New realism in Russian literature of the 2000s and the prose of Evgenii Grishkovets

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Kolmakov, Ekaterina
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The thesis focuses on the textual representations of everyday experiences in short stories by Evgenii Grishkovets in the collections Planka (Plank, 2006) and Sledy na mne (Traces on Me, 2007). It reviews the literary environment of the first decade of the twenty-first century, and new realism is defined as a new literary trend, incorporating the elements of previously prominent realist and postmodernist traditions, and determined as partially a reaction to these. Grishkovets’ short stories are analyzed through the prism of Henri Lefebvre's theory of “everydayness,” including the latter’s concepts of alienations (the feeling of being foreign or estranged to oneself and some or all elements of one’s existence), moments (instances of true insight into a situation or experience) and presence (an individual’s experience of the authentic in an everyday situation). Through the analysis of the texts, an effort is made to determine the instances when Grishkovets’ characters reach the state of Lefebvre's total man, a person whose perception is not clouded by the alienations, and the concept of Russia’s ‘new hero’ in literature is discussed in correlation with Lefebvre's total man.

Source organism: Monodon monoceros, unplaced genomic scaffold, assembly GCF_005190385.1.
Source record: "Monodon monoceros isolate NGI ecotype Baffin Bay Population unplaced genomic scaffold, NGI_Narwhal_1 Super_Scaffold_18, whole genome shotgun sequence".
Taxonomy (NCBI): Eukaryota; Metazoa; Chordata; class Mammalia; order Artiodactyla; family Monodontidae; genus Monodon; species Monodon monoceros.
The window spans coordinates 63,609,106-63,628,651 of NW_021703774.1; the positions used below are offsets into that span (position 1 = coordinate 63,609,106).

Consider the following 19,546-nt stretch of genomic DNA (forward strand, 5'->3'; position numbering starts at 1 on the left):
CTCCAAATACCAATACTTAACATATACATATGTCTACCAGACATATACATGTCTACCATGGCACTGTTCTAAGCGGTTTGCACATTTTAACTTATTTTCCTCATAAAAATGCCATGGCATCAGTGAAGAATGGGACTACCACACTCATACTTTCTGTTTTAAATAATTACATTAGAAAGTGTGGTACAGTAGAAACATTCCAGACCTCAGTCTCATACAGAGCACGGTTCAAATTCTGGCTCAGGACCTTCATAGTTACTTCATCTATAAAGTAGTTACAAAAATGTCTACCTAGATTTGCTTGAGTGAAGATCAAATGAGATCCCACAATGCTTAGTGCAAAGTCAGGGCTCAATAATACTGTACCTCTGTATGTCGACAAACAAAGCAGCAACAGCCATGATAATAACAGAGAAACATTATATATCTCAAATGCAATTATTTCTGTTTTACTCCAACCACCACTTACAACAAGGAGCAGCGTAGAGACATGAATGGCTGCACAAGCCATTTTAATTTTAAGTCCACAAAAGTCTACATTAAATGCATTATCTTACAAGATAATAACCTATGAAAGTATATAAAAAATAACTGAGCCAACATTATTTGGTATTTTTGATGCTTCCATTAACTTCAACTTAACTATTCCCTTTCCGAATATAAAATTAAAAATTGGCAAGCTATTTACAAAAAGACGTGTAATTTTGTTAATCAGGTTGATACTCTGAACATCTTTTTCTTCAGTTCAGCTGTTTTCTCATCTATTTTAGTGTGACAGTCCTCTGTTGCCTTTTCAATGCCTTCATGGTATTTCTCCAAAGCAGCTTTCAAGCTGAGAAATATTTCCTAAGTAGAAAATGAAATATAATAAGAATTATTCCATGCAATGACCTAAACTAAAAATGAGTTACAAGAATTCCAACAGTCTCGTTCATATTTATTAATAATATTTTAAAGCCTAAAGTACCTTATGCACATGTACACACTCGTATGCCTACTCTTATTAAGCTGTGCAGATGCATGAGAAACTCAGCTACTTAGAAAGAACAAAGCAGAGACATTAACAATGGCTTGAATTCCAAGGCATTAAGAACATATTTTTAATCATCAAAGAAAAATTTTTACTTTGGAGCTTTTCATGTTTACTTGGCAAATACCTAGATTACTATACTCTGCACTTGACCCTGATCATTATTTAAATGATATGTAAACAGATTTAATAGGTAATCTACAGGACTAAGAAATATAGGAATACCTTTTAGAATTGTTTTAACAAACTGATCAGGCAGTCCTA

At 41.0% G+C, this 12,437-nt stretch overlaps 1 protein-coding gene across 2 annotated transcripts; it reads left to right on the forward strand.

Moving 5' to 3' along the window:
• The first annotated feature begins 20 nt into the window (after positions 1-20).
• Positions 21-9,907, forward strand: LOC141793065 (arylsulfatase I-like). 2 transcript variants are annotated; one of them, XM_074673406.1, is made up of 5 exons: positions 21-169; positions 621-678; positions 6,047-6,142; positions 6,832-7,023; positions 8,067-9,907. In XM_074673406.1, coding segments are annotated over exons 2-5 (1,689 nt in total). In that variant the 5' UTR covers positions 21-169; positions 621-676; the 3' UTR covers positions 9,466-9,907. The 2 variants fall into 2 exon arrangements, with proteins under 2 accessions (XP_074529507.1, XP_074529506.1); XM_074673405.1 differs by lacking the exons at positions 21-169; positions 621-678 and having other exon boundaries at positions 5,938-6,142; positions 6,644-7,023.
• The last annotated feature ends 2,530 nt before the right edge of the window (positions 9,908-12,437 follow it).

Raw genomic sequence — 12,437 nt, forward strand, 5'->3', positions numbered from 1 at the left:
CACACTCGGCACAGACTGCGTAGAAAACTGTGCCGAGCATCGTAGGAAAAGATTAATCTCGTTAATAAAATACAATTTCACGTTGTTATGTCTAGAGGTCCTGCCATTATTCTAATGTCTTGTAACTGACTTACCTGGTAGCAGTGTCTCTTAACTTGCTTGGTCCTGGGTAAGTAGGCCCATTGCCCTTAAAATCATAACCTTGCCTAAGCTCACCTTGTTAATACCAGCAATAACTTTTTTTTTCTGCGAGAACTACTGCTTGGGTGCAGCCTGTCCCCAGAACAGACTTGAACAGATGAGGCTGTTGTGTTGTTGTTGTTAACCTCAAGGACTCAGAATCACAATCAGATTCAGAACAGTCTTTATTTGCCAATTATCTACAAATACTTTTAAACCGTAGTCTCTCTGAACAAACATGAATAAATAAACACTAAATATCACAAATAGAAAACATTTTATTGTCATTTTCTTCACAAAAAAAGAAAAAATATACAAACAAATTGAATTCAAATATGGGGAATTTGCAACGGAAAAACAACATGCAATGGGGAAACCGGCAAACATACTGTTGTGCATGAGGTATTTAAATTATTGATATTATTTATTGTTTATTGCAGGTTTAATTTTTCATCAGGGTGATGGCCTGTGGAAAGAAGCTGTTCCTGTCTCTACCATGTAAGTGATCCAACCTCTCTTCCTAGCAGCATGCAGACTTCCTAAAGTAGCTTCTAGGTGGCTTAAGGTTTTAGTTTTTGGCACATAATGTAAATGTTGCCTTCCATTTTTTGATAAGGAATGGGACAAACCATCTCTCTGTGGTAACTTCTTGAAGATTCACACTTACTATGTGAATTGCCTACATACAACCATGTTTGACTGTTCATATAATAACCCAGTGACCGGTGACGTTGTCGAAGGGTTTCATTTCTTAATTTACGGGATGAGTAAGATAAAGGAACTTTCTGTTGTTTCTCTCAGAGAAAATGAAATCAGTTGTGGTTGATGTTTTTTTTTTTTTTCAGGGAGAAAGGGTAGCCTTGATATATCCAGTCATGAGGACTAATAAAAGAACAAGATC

Grishkovets, Russian literature, Russia in 2000s, New realism